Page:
Street Savvy: Holy Cross

As you explore Midland Arts & Antiques Market (907 E. Michigan St., 317-267-9005), be careful not to lose yourself entirely in the enchanting, antiquarian wonderland. The two seemingly endless floors of yesterday’s treasures and trinkets have attracted browsers to this converted old window-and-sash factory for nearly 25 years. Ideally, allot yourself at least two hours to take it all in. An abbreviated, yet representative, sampling can be had by holding fast to the north-south aisle just beyond the cash registers. Check out Booth 9223, about halfway down that aisle, for a collection of striking and eccentric modern art and photography. Head on back toward the stairs for more whimsical artistic offerings.

Puppy love abounds at Downtown Doggie (925 E. Vermont St., 317-979-2665), where the friendly, trained professionals will take good care of your precious little fur baby. The menu of practical services has plenty of spoiling built in—from boarding and daycare, to grooming and bathing, to obedience and agility classes—so your canine will be the envy of all the other dogs on the block. Kiddie pools and sprinklers add a little joie de vivre to your pet’s stay for fun all summer long.

Zoom in to Flat12 Bierwerks (414 N. Dorman St., 317-426-5851), named for the Flathead 12-cylinder engine that changed the racing world forever. The brewery plays up the racecar connection—from its Pace Lap Cream Ale to new all-day breakfast from Turn 3 Chicken & Waffles. Head out to the deck for beer-barrel pong.

Smoking Goose Meatery’s (407 Dorman St., 317-638-6328) wholesale shop has long been open to the public just a few hours a month. This summer, the Goose unveils its Public Smokehouse, with a weekly market, plus a menu of ready-to-eat in-house barbecue.

Tastefully painted in muted and mostly neutral hues, the row of modern homes facing the eastern edge of Highland Park (1100 E. New York St.) may remind passersby familiar with San Francisco (or anyone who grew up watching Full House) of those inimitable Painted Ladies. These dwellings­—and many other Holy Cross houses designed and built by Indianapolis-based Re-Development Group—mix and mingle well with the fanciful late-Victorian frills of the neighborhood’s oldest homes. Take a sun-kissed walk in the park to soak in the architecture and general charm. July 4 is a good day to do it—snag a spot on one of these hills for the best seat to the downtown fireworks show.

A recent addition to the city’s foodie scene, King Dough (452 N. Highland Ave., 317-602-7960) brings sizzling life to its wood-fired pizzas. Try the Destroyer, piled high with mozzarella, rosemary, basil, garlic, goat cheese, sausage, and Mike’s Hot Honey. Or the scratch-made chorizo burger with manchego—yep, that’s a lot of spicy sausage. Flip the menu over to marvel at the extensive list of cocktails and “adult” Italian sodas, drafts, and bottles from around the corner and around the globe, and a curious list of both American and European apéritifs and digestifs. With its casual elegance, King Dough reigns.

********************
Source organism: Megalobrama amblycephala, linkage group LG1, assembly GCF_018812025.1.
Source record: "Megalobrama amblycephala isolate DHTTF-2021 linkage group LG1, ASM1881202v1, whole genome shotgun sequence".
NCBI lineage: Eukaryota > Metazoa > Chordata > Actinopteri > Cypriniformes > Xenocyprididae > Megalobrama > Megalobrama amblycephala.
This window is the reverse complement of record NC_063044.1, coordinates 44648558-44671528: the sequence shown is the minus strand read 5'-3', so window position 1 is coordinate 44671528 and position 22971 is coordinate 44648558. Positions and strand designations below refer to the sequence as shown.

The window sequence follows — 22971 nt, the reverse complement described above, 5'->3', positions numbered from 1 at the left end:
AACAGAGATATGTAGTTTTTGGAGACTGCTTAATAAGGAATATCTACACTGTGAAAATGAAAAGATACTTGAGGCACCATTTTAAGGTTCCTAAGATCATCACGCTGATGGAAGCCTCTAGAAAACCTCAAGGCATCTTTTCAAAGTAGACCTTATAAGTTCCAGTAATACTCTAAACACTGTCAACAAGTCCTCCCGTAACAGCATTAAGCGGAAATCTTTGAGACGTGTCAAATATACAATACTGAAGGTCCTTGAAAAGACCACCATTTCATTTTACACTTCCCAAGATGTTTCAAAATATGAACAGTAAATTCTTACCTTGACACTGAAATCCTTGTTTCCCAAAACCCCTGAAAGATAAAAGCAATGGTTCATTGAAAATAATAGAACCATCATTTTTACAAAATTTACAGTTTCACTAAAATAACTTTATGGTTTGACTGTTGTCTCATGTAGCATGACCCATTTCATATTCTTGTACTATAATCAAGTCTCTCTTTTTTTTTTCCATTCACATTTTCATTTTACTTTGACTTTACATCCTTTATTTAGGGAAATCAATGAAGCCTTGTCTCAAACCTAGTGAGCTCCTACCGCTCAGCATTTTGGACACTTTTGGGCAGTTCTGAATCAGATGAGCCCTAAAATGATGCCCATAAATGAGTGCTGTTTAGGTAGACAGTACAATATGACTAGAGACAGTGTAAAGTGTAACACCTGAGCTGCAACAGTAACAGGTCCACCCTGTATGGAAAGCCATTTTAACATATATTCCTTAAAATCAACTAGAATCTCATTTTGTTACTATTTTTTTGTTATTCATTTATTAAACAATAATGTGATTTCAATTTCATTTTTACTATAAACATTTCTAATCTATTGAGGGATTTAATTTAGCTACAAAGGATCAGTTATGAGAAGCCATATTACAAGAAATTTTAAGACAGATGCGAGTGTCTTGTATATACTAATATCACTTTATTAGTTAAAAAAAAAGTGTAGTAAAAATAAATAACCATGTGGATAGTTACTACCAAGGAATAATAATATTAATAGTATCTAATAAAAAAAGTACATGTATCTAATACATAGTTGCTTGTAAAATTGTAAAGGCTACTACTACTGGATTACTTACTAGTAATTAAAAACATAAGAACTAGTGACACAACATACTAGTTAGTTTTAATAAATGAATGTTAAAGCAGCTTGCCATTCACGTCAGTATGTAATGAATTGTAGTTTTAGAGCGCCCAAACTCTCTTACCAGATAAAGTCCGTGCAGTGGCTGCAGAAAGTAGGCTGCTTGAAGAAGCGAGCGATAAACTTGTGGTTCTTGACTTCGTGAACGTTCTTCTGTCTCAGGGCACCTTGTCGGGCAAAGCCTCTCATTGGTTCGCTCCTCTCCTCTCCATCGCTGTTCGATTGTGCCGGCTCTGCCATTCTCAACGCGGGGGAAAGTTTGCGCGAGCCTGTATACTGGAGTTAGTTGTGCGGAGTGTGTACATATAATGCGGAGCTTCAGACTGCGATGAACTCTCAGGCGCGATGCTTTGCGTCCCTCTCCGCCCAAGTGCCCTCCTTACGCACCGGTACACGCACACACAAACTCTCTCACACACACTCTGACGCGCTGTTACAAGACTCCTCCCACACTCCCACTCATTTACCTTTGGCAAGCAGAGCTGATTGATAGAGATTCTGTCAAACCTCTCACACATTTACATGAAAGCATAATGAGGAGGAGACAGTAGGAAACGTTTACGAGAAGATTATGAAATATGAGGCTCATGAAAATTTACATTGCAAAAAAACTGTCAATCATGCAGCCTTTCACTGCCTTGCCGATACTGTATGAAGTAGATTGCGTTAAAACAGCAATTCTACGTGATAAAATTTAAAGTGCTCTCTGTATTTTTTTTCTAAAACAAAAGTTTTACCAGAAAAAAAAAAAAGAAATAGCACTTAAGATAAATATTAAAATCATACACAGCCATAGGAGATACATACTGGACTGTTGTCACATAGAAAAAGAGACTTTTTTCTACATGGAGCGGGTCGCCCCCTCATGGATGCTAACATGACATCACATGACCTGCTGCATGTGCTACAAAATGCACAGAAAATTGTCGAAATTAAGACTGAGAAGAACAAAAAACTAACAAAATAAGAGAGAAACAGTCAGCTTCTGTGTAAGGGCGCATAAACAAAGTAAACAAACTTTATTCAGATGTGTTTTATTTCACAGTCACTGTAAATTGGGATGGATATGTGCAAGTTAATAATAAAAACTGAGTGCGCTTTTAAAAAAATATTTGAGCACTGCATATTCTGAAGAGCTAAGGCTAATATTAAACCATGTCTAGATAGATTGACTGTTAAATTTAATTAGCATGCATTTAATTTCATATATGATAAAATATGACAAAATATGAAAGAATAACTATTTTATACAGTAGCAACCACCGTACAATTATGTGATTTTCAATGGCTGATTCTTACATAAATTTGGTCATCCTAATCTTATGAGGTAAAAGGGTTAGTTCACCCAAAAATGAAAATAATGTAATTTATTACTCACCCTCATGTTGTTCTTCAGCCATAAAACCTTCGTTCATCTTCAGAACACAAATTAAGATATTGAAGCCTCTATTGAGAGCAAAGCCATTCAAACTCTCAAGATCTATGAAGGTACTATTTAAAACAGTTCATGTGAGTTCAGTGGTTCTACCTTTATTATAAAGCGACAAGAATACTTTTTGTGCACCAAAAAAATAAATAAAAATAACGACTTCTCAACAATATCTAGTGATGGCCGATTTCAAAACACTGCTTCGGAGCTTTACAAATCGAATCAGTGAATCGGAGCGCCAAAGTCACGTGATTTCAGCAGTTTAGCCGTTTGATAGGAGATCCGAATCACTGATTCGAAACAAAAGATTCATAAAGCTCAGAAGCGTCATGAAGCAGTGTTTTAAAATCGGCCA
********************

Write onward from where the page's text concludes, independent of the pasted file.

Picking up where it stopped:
A group of women sip craft beer in an outdoor area of a brewery.
Flat 12

Immerse yourself in the urban gardener’s dream that is Grounded Plant & Floral Co. (1501 E. Michigan St., 317-426-5528). Your senses will be pleasantly overwhelmed in this lush, botanical safari of plants; horticultural books; naturally scented candles, soaps, and fragrances; and assorted paraphernalia for building an enviable city garden. Grounded offers full-service wedding floral work, as well as workshops in succulent oases, terrariums, macramé, and plant education. Everything about the store lends an appropriately earthy atmosphere that just makes you want to get dirt under your fingernails—then wash right up with something fragrant and natural.

Get your Tex-Mex fill at prices your abuelita will approve of at La Parada (1642 E. New York St., 317-917-0095). While longtime patrons may still mourn its departure from the narrow hole-in-the-wall original just a stone’s throw from the current location, La Parada’s expanded seating and in-your-face colorful decor never fail to please—nor do the margaritas. And if you’ve never treated yourself to the life-changing potion known as horchata (a chilled, spiced-up rice milk), try it here.

Get your indie groove on at State Street Pub (243 N. State Ave., 317-384-1238), host of diverse musical offerings from local and touring acts. Garage rock? Check. Punk? Check. Electronica and progressive pop? You got it. Order up a beer, dial it up to 11, and don’t miss the ever-popular “stoner fries.” (Ask your stomach first how it feels about jalapeño sour cream and Sriracha.) State Street is the kind of dimly lit, low-key, divey, cool-hang music venue every neighborhood wishes it had.